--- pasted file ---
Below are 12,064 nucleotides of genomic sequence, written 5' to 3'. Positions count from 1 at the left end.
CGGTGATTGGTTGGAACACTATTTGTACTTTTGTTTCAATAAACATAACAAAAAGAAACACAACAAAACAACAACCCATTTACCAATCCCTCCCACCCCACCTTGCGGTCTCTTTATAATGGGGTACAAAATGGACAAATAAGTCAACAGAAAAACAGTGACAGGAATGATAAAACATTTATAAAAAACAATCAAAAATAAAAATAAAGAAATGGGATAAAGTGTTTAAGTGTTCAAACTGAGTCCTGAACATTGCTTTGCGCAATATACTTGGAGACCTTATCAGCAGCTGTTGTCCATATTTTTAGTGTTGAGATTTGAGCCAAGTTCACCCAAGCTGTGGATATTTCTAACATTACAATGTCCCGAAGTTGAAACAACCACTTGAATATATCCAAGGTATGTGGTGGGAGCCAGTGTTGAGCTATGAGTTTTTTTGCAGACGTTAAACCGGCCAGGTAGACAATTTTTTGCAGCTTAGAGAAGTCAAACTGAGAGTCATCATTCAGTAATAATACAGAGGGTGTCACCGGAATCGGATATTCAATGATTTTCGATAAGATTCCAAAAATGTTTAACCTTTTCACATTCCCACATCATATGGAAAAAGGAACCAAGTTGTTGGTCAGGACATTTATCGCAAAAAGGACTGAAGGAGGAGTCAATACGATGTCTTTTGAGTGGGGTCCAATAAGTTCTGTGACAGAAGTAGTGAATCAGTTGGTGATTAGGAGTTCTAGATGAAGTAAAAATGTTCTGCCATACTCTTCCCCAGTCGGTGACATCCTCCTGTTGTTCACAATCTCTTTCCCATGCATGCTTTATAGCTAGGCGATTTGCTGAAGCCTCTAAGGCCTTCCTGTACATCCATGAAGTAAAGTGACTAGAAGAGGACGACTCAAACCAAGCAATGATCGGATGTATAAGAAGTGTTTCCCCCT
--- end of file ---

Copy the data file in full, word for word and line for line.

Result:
Below are 12,064 nucleotides of genomic sequence, written 5' to 3'. Positions count from 1 at the left end.
CGGTGATTGGTTGGAACACTATTTGTACTTTTGTTTCAATAAACATAACAAAAAGAAACACAACAAAACAACAACCCATTTACCAATCCCTCCCACCCCACCTTGCGGTCTCTTTATAATGGGGTACAAAATGGACAAATAAGTCAACAGAAAAACAGTGACAGGAATGATAAAACATTTATAAAAAACAATCAAAAATAAAAATAAAGAAATGGGATAAAGTGTTTAAGTGTTCAAACTGAGTCCTGAACATTGCTTTGCGCAATATACTTGGAGACCTTATCAGCAGCTGTTGTCCATATTTTTAGTGTTGAGATTTGAGCCAAGTTCACCCAAGCTGTGGATATTTCTAACATTACAATGTCCCGAAGTTGAAACAACCACTTGAATATATCCAAGGTATGTGGTGGGAGCCAGTGTTGAGCTATGAGTTTTTTTGCAGACGTTAAACCGGCCAGGTAGACAATTTTTTGCAGCTTAGAGAAGTCAAACTGAGAGTCATCATTCAGTAATAATACAGAGGGTGTCACCGGAATCGGATATTCAATGATTTTCGATAAGATTCCAAAAATGTTTAACCTTTTCACATTCCCACATCATATGGAAAAAGGAACCAAGTTGTTGGTCAGGACATTTATCGCAAAAAGGACTGAAGGAGGAGTCAATACGATGTCTTTTGAGTGGGGTCCAATAAGTTCTGTGACAGAAGTAGTGAATCAGTTGGTGATTAGGAGTTCTAGATGAAGTAAAAATGTTCTGCCATACTCTTCCCCAGTCGGTGACATCCTCCTGTTGTTCACAATCTCTTTCCCATGCATGCTTTATAGCTAGGCGATTTGCTGAAGCCTCTAAGGCCTTCCTGTACATCCATGAAGTAAAGTGACTAGAAGAGGACGACTCAAACCAAGCAATGATCGGATGTATAAGAAGTGTTTCCCCCT